World’s Best Brown Sugar Ham
We’ve tried many a ham recipe, but this is probably the World’s Best Brown Sugar Ham. The best part is, you can make it in the oven or slow cooker.
This is a story I read last year and it really touched my heart. Seemed perfect for the Christmas season which is quickly approaching. So we hope you’ll read it, enjoy it and share it with someone and of course after that make sure you pin the World’s Best Brown Sugar Ham because it is so stinking delicious. Best ham ever and I don’t say that lightly.
If you want to serve it with dipping sauces our family and extended family are obsessed with two, a pina colada and honey mustard that is the best honey mustard in all the land. Really. It’s fantastic and we absolutely never serve ham without it.
Now, this ham recipe is perfect for the oven as the sugars caramelize into the most beautiful site ever, however, it’s actually really fantastic in the slow cooker as well, so if you’re sitting here going, how will I make Thanksgiving or Christmas dinner if the oven is already being use?! Well, you’re going to bust out your crock pot and make this ham in it and the whole family will probably keep walking by the kitchen singing your praises and offering to clean the house and get the little one a drink every 500 times he/she asks so that you can just sit back with a good book.
No? Well they will be happy at least. 😉
Make sure you check out our post on How to Carve a spiral ham too! And these other famous ham recipes…
World’s Best Brown Sugar Ham
- 10 Pound Spiral Cut Ham (Usethis information on the proper and easiest way to cut a ham
- 20 ounce can pineapple tidbits or crushed pineapple
- ¾ Cup Brown Sugar
- 1 Tablespoon Dijon Mustard
- 1 Cinnamon Stick
- Place the ham in a roasting pan, cut side down. Preheat the oven to 325 degrees.
- In a saucepan over medium high heat, combine the pineapple tidbets as well as the juice, brown sugar, mustard and cinnamon stick. Bring to a boil and then turn down to medium heat to simmer until thickened, about 10-15 minutes depending on your stove.
- Brush ¾ of the glaze over and in between the layers of the ham. Bake for 90 minutes. Remove the hame for the oven and brush the last bit of glaze and serve!
On to the sweet story!! This is the full talk if you are like me and love to listen to good, uplifting things during the week. It’s called Shepherds of Israel and you will love it.
Got leftovers? Make this cheesy Ham and Potato Bacon Casserole!
Leftover ham and cheese sliders are one of the best parts about the holidays!
“Some years ago, it was my privilege to visit the country of Morocco as part of an official United States government delegation. As part of that visit, we were invited to travel some distance into the desert to visit some ruins. Five large black limousines moved across the beautiful Moroccan countryside at considerable speed. I was riding in the third limousine, which had lagged some distance behind the second. As we topped the brow of a hill, we noticed that the limousine in front of us had pulled off to the side of the road. As we drew nearer, I sensed that an accident had occurred and suggested to my driver that we stop. The scene before us has remained with me for these many years.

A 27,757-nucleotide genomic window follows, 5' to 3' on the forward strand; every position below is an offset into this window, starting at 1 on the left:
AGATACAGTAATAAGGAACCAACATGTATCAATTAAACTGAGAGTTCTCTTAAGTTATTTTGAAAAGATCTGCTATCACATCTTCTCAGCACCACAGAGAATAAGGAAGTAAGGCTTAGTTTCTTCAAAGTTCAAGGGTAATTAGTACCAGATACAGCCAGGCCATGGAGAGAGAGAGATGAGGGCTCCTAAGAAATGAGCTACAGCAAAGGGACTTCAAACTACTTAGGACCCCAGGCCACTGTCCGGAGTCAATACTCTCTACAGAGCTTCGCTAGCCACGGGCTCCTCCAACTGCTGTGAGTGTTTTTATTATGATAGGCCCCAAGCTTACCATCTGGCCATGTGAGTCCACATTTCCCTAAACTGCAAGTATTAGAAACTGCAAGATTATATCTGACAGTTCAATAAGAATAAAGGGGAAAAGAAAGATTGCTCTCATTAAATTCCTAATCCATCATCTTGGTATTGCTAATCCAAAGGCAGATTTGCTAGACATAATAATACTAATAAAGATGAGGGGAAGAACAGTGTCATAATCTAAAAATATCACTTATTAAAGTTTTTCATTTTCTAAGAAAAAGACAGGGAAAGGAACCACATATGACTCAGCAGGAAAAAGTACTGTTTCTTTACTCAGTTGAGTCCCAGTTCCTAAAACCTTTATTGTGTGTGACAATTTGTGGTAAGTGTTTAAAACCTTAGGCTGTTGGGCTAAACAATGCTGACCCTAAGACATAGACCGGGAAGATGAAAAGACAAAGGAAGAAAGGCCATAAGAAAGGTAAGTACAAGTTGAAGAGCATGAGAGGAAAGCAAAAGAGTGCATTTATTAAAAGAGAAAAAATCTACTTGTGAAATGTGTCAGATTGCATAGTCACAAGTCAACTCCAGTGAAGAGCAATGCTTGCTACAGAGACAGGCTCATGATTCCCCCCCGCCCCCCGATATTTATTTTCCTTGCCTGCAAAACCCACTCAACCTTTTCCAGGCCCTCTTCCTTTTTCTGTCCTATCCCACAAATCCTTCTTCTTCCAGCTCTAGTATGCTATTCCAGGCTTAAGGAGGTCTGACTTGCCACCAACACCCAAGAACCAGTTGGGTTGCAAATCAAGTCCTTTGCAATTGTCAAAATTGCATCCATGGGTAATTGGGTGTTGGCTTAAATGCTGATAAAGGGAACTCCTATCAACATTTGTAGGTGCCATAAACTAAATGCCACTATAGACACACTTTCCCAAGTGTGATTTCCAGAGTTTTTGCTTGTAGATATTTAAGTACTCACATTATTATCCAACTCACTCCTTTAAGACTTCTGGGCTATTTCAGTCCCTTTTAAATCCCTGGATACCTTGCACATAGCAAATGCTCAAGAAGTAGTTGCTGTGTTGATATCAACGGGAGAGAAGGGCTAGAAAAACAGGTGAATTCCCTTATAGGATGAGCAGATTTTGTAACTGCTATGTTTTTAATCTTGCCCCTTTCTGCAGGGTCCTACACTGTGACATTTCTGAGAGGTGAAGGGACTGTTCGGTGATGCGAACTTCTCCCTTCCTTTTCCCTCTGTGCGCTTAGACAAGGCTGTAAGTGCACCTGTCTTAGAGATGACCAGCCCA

An old shepherd, in the long, flowing robes of the Savior’s day, was standing near the limousine in conversation with the driver. Nearby, I noted a small flock of sheep numbering not more than fifteen or twenty. An accident had occurred. The king’s vehicle had struck and injured one of the sheep belonging to the old shepherd. The driver of the vehicle was explaining to him the law of the land. Because the king’s vehicle had injured one of the sheep belonging to the old shepherd, he was now entitled to one hundred times its value at maturity. However, under the same law, the injured sheep must be slain and the meat divided among the people. My interpreter hastily added, “But the old shepherd will not accept the money. They never do.”
Startled, I asked him why. And he added, “Because of the love he has for each of his sheep.” It was then that I noticed the old shepherd reach down, lift the injured lamb in his arms, and place it in a large pouch on the front of his robe. He kept stroking its head, repeating the same word over and over again. When I asked the meaning of the word, I was informed, “Oh, he is calling it by name. All of his sheep have a name, for he is their shepherd, and the good shepherds know each one of their sheep by name.”
It was as my driver had predicted. The money was refused, and the old shepherd with his small flock of sheep, with the injured one tucked safely in the pouch on his robe, disappeared into the beautiful deserts of Morocco.
As we continued our journey toward the ruins, my interpreter shared with me more of the traditions and practices of the shepherds of that land. Each evening at sundown, for example, the shepherds bring their small flocks of sheep to a common enclosure where they are secured against the wolves that roam the deserts of Morocco. A single shepherd then is employed to guard the gate until morning. Then the shepherds come to the enclosure one by one, enter therein, and call forth their sheep—by name. The sheep will not hearken unto the voice of a stranger but will leave the enclosure only in the care of their true shepherd, confident and secure because the shepherd knows their names and they know his voice.
The words of the Master Shepherd rang loudly in my ears:
“But he that entereth in by the door is the shepherd of the sheep.
“To him the porter openeth; and the sheep hear his voice: and he calleth his own sheep by name, and leadeth them out.
“And when he putteth forth his own sheep, he goeth before them, and the sheep follow him: for they know his voice.”
I love that message. What a great lesson to be learned from such a simple story.
Creamy and totally easy to whip together!